Address correspondence to Gilbert W. Gimm, Ph.D., Mathematica Policy Research, 600 Maryland Avenue, S.W., Suite 550, Washington, DC 20024; e-mail: email@example.com.
The Impact of Malpractice Liability Claims on Obstetrical Practice Patterns
Article first published online: 19 NOV 2009
© Health Research and Educational Trust
Health Services Research
Volume 45, Issue 1, pages 195–211, February 2010
How to Cite
Gimm, G. W. (2010), The Impact of Malpractice Liability Claims on Obstetrical Practice Patterns. Health Services Research, 45: 195–211. doi: 10.1111/j.1475-6773.2009.01062.x
- Issue published online: 8 JAN 2010
- Article first published online: 19 NOV 2009
- Malpractice claims;
- access to care;
- practice patterns;
- C-section rates
Objectives. This paper examines whether malpractice claims have any impact on obstetrical practice patterns (C-section rates) and physician delivery volume.
Data Sources. Secondary data from the 1992–2000 Florida Hospital Inpatient Discharge File, the Florida Medical Professional Liability Insurance Claims File, and the American Medical Association's Master File on physician characteristics.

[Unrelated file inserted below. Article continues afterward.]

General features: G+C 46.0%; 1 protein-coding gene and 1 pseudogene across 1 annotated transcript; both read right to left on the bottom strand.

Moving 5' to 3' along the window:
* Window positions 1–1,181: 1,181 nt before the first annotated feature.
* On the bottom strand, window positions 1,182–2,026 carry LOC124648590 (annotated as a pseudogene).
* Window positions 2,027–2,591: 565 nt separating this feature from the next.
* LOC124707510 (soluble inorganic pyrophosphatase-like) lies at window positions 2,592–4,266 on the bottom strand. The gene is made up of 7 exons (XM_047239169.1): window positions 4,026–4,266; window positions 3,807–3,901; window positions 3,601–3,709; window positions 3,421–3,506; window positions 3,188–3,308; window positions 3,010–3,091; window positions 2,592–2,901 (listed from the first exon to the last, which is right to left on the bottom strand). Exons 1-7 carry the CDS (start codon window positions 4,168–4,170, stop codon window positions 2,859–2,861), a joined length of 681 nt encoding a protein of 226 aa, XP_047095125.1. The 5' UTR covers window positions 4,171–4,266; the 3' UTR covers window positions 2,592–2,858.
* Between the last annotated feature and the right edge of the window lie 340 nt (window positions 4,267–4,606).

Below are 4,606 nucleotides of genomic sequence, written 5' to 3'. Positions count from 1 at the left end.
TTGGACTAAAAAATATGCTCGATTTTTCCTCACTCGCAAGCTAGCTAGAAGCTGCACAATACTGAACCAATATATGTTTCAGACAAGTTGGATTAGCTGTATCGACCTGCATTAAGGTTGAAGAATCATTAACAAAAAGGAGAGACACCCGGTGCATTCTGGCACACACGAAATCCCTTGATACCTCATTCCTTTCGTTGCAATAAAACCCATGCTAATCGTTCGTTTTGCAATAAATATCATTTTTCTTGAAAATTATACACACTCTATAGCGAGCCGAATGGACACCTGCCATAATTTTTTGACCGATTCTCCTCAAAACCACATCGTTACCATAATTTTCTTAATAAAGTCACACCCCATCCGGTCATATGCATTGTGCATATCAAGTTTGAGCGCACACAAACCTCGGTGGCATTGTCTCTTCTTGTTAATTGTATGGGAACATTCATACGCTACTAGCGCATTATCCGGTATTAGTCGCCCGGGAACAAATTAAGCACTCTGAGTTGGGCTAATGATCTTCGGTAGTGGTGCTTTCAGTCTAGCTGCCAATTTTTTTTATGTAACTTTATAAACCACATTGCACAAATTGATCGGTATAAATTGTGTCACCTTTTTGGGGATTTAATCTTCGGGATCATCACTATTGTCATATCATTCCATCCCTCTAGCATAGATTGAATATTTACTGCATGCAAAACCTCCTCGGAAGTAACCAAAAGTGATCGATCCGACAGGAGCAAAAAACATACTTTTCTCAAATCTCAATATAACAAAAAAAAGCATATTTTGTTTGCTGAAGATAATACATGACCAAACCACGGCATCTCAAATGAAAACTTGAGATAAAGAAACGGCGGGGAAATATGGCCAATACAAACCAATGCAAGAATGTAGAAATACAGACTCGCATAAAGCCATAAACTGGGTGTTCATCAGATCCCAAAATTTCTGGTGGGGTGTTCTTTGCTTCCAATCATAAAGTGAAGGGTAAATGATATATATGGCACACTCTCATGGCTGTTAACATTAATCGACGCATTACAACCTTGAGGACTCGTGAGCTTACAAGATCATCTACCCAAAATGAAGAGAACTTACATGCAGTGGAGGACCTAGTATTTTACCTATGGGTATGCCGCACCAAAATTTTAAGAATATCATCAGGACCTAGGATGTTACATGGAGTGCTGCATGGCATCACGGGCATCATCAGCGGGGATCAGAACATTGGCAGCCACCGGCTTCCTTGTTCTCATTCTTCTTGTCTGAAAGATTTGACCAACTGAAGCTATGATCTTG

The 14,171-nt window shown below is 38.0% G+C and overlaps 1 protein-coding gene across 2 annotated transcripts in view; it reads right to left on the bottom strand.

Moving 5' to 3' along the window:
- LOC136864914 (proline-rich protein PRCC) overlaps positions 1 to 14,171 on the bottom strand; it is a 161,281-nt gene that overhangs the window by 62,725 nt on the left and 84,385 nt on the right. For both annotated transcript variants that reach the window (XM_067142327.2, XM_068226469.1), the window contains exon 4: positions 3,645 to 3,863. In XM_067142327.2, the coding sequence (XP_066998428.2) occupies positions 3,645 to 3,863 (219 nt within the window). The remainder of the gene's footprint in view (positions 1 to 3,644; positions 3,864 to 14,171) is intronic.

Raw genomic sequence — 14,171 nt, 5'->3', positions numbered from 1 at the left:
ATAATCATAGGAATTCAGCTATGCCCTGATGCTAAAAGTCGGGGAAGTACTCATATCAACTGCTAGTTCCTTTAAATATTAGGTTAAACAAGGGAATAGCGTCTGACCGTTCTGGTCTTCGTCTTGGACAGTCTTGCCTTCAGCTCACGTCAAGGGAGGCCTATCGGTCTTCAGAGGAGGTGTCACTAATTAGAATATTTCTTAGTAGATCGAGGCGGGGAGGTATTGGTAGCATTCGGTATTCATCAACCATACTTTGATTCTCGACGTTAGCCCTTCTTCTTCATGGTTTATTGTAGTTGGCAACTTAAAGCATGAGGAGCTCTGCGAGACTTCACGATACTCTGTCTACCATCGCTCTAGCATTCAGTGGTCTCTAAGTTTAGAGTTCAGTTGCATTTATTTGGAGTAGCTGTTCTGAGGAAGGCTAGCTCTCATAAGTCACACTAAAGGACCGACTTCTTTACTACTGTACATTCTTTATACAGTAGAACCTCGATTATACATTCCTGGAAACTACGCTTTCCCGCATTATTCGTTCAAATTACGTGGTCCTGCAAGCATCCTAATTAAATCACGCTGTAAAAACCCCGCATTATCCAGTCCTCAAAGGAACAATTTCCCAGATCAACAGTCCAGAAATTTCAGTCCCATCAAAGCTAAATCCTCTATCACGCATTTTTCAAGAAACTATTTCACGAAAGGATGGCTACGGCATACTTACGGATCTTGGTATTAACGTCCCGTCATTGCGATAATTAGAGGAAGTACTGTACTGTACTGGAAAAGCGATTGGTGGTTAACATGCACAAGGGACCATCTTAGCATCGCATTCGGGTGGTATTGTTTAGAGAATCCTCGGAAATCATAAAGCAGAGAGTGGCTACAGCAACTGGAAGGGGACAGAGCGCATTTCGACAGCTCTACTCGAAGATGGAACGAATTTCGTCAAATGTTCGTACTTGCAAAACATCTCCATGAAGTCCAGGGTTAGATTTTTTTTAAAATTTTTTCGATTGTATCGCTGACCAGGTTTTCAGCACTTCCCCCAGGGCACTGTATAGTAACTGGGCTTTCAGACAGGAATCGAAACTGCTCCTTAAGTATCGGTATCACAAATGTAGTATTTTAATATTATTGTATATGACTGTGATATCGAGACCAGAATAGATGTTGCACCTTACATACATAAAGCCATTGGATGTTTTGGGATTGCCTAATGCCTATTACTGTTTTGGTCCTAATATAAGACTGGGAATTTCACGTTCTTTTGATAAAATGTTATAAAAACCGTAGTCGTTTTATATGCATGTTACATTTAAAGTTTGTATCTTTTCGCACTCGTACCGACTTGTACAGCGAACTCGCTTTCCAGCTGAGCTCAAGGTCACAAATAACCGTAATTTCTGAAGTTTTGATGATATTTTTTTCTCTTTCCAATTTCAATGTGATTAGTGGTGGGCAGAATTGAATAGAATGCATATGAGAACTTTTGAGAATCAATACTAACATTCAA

Study Design. The effects of malpractice claims on C-section rates and physician delivery volume were estimated using panel data and a fixed-effects multivariate model.
Data Collection. Variables were constructed from each data source and merged into a single panel dataset using consistent physician identifiers.
Principal Findings. I did not find evidence that physicians changed their practice patterns by increasing C-section rates in response to malpractice claims. However, physicians performed six fewer inpatient deliveries 3 years after the closing of a malpractice claim, after controlling for individual- and market-level characteristics. Physicians with high malpractice awards of U.S.$250,000 or more performed 14 fewer deliveries on average.
Conclusions. Malpractice claims led to a small reduction in physician delivery volume, but they did not have a significant impact on C-section rates.